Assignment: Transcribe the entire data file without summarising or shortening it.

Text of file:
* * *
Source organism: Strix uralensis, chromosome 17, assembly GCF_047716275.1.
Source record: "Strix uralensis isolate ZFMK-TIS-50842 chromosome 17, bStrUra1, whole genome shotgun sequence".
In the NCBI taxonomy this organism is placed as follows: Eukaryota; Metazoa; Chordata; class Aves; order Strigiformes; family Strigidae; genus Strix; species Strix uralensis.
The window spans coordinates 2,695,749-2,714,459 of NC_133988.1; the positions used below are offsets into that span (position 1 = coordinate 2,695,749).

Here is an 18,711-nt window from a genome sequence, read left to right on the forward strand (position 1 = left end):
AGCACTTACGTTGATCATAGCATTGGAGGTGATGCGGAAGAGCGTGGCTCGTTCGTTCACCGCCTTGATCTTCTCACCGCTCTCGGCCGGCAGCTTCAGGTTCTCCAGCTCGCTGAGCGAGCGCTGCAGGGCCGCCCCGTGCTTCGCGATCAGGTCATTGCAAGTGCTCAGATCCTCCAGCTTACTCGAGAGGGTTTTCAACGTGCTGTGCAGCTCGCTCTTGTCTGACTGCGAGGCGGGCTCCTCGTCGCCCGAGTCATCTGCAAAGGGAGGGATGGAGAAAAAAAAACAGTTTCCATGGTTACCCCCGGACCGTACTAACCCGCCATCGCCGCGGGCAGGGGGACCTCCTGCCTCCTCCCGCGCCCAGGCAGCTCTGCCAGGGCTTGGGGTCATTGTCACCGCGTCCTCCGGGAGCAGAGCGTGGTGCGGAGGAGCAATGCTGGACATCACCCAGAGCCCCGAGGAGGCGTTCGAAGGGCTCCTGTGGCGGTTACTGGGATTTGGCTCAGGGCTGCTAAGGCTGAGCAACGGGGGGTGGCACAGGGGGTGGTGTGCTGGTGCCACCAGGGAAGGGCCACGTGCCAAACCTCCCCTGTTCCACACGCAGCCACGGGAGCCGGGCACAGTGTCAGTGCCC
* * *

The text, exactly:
Source organism: Strix uralensis, chromosome 17, assembly GCF_047716275.1.
Source record: "Strix uralensis isolate ZFMK-TIS-50842 chromosome 17, bStrUra1, whole genome shotgun sequence".
In the NCBI taxonomy this organism is placed as follows: Eukaryota; Metazoa; Chordata; class Aves; order Strigiformes; family Strigidae; genus Strix; species Strix uralensis.
The window spans coordinates 2,695,749-2,714,459 of NC_133988.1; the positions used below are offsets into that span (position 1 = coordinate 2,695,749).

Here is an 18,711-nt window from a genome sequence, read left to right on the forward strand (position 1 = left end):
AGCACTTACGTTGATCATAGCATTGGAGGTGATGCGGAAGAGCGTGGCTCGTTCGTTCACCGCCTTGATCTTCTCACCGCTCTCGGCCGGCAGCTTCAGGTTCTCCAGCTCGCTGAGCGAGCGCTGCAGGGCCGCCCCGTGCTTCGCGATCAGGTCATTGCAAGTGCTCAGATCCTCCAGCTTACTCGAGAGGGTTTTCAACGTGCTGTGCAGCTCGCTCTTGTCTGACTGCGAGGCGGGCTCCTCGTCGCCCGAGTCATCTGCAAAGGGAGGGATGGAGAAAAAAAAACAGTTTCCATGGTTACCCCCGGACCGTACTAACCCGCCATCGCCGCGGGCAGGGGGACCTCCTGCCTCCTCCCGCGCCCAGGCAGCTCTGCCAGGGCTTGGGGTCATTGTCACCGCGTCCTCCGGGAGCAGAGCGTGGTGCGGAGGAGCAATGCTGGACATCACCCAGAGCCCCGAGGAGGCGTTCGAAGGGCTCCTGTGGCGGTTACTGGGATTTGGCTCAGGGCTGCTAAGGCTGAGCAACGGGGGGTGGCACAGGGGGTGGTGTGCTGGTGCCACCAGGGAAGGGCCACGTGCCAAACCTCCCCTGTTCCACACGCAGCCACGGGAGCCGGGCACAGTGTCAGTGCCC